There's usually a dye-free version of anything you want to eat. Just because you're craving jellybeans doesn't mean you have to go without, you just have to look a little harder. This Easter, I found the most delicious jellybeans at Trader Joe's, and they tasted so much better than my usual favorites. They actually had flavor. I didn't feel like I was popping pure sugar in my mouth (and I saw them yesterday- apparently they aren't just seasonal!) I think an added benefit of eliminating artificial dyes is the surge of flavor that inevitably comes with better, higher quality food.

So, I think the best way to grocery shop is to make a list. Go through your week and make a meal plan, including breakfast and lunch, and list each ingredient you'll need. This makes it easier to see where dyes are sneaking up on you.
  • Some common breakfast offenders are yogurt and cereal. Oatmeal that comes already flavored and cereal bars often have dyes. In general, you can purchase deceivingly unhealthy yogurt, cereal, and breakfast bars, so buying ones without dyes will probably ensure that you are eating whole grains, fiber, fruits, and generally less processed food. Juice can have hidden additives as well, so be careful. The Boy likes Berry Berry Kix- I was surprised it was dye free. We buy Simply GoGurt, although there are several other dye-free brands. If you like canned cinnamon rolls (and who doesn't!) just a warning that Pillsbury puts red dye #40 in theirs- it makes me so sad, because I believe that cinnamon rolls look beautiful and delicious without the added chemicals.
  • Hot dogs can contain red dyes too- and lunch meats have ridiculous amounts of additives, so avoiding those are usually a good idea. Jellies and jams sometimes have extra dyes, so we buy All Fruit brand jelly usually. So many chips and snack foods have dyes- Doritos and Cheetos are common offenders, but oddly enough Fritos have a surprisingly noble list of ingredients (much healthier than Rold Gold Pretzels, for example.) Avoid Jell-O (but we LOVE these SmartGels from Kozy Shack. They're really good and I am a fan of the ingredients list.) Macaroni and cheese can create some major hurdles, but we like Annie's Homegrown products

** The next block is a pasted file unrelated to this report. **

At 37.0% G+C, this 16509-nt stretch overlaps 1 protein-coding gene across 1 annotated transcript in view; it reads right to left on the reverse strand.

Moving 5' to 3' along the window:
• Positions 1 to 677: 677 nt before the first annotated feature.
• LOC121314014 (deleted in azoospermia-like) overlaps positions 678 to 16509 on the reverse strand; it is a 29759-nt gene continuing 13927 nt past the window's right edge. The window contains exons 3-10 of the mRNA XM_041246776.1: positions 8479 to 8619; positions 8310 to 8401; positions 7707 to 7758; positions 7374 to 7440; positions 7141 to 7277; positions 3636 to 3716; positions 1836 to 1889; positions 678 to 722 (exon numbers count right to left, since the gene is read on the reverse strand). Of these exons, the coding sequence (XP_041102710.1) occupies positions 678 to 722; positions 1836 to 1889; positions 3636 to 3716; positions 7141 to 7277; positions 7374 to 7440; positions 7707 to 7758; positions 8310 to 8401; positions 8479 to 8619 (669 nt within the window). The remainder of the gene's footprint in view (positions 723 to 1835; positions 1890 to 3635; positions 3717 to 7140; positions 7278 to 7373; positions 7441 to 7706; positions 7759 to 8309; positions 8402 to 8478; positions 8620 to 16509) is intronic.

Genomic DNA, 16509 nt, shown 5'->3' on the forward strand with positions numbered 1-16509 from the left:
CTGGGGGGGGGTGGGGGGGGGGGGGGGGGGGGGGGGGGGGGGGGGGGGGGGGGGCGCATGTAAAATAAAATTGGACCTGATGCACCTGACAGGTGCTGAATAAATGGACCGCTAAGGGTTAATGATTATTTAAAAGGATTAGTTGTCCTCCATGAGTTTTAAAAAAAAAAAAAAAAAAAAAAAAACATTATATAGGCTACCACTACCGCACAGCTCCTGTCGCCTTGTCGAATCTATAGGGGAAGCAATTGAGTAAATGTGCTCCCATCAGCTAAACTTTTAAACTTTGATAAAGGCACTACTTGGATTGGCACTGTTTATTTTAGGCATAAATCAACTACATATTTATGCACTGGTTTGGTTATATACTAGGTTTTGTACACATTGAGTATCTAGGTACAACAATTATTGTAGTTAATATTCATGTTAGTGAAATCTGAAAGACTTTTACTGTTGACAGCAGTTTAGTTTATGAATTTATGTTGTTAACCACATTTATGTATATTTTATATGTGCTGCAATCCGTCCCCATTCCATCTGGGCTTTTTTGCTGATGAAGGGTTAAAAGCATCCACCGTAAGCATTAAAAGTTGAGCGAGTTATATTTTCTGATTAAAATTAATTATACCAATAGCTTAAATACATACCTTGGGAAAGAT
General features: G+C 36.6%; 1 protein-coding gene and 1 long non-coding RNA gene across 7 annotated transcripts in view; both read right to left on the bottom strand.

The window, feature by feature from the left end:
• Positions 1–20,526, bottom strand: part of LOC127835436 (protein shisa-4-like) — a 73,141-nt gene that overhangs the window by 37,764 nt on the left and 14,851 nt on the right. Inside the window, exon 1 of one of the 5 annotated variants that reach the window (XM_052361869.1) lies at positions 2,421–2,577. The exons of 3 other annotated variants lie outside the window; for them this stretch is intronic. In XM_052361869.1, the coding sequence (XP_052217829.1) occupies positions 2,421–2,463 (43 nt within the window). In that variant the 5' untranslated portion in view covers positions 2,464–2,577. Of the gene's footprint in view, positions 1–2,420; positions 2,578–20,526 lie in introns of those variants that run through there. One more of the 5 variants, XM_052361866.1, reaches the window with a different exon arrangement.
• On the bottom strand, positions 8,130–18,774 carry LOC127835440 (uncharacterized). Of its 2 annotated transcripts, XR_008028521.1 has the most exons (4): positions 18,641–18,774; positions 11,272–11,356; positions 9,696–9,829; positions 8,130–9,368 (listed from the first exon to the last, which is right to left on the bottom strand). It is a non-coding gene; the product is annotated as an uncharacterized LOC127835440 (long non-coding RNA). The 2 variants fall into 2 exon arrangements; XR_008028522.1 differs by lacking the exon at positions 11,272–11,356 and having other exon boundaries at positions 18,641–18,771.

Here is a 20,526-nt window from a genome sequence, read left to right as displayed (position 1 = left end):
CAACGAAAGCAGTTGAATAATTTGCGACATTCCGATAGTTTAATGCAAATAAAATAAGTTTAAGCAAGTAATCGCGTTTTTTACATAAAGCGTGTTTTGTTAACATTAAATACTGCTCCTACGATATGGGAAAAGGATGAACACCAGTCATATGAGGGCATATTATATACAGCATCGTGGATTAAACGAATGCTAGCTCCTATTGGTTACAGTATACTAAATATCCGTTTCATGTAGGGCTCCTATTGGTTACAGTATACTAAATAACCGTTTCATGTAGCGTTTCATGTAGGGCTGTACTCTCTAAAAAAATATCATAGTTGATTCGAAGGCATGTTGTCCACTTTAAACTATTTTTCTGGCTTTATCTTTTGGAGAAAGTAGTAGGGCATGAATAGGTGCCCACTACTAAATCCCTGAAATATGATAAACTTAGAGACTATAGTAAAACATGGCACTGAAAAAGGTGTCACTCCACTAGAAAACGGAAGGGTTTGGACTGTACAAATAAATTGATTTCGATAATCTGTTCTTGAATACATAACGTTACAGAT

• Dinner food seem to have fewer issues with dyes, since savory foods are often colored with spices instead. Although, one that I forget pretty frequently (because it doesn't make sense!) is Pillsbury brand items- you know, crescent rolls, stuff like that. I bought some garlic bread that comes pre-schmeared with garlic butter, and had my oven pre-heated before I realized it had yellow #5. I gave it to a neighbor but I still felt guilty for giving her chemical-laden food to feed her kids. I know not everyone has a problem with it, but I do, and it weighs heavy on my mind most days. 
  • There are obvious snacky offenders, but I feel that I should list a few in case you don't know about them yet- foods like brownies, cake mixes, frosting in a can, sodas, candies, fruit snacks, and chips sometimes have dyes, but do you see a common thread here? They're all fake, crappy foods. Make your own cake and frosting (it's easy!) and in general, make better choices about what you put in your shopping cart. I enjoy lemon curd with gingerbread cake, and can't buy it from the regular supermarket anymore. Lucky for me, I found it at TJ's recently!
  • Here's a shocker- I had to throw out my kid's toothpaste because it was full of blue dye! We switched to Burt's Bees toothpaste, and we've been very happy with it- the boy loves to brush!
  • Most medications contain harmful colors as well- Benadryl, Advil/ibuprofen, and  Tylenol/acetaminophen all make dye-free versions. One time I looked at the Tylenol website to see if they made chewables that were dye free (they don't), and they seemed to think that parents choose their dye-free products to avoid messes and stains on children's clothing. They're clueless! I've heard that you can get dye-free amoxicillin from a compounding pharmacy but I've not tried that yet. 

Alright, those were just a few... I have lots more to tell you but I don't want your brain to explode just yet. Have you ever been shocked by the ingredients of something you frequently buy?

Tuesday, November 1, 2011

Twitter- I'm kind of a big deal

Hey y'all, I made a Twitter to keep up with the allergic, food sensitive world: follow me @dyefreefam !!!